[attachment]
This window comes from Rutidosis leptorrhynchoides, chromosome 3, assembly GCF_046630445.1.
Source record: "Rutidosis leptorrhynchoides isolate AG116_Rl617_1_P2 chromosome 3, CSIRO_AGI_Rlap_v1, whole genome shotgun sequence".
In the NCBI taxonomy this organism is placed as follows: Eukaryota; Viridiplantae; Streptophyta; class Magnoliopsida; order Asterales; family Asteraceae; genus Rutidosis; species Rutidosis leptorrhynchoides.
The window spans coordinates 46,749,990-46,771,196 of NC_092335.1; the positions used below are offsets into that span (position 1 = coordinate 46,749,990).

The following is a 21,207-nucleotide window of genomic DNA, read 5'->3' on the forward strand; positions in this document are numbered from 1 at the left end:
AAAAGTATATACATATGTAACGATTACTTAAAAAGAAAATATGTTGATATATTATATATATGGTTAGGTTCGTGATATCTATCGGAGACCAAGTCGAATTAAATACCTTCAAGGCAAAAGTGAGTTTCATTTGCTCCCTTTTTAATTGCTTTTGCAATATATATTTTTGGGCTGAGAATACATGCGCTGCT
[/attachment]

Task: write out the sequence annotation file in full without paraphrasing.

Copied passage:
This window comes from Rutidosis leptorrhynchoides, chromosome 3, assembly GCF_046630445.1.
Source record: "Rutidosis leptorrhynchoides isolate AG116_Rl617_1_P2 chromosome 3, CSIRO_AGI_Rlap_v1, whole genome shotgun sequence".
In the NCBI taxonomy this organism is placed as follows: Eukaryota; Viridiplantae; Streptophyta; class Magnoliopsida; order Asterales; family Asteraceae; genus Rutidosis; species Rutidosis leptorrhynchoides.
The window spans coordinates 46,749,990-46,771,196 of NC_092335.1; the positions used below are offsets into that span (position 1 = coordinate 46,749,990).

The following is a 21,207-nucleotide window of genomic DNA, read 5'->3' on the forward strand; positions in this document are numbered from 1 at the left end:
AAAAGTATATACATATGTAACGATTACTTAAAAAGAAAATATGTTGATATATTATATATATGGTTAGGTTCGTGATATCTATCGGAGACCAAGTCGAATTAAATACCTTCAAGGCAAAAGTGAGTTTCATTTGCTCCCTTTTTAATTGCTTTTGCAATATATATTTTTGGGCTGAGAATACATGCGCTGCT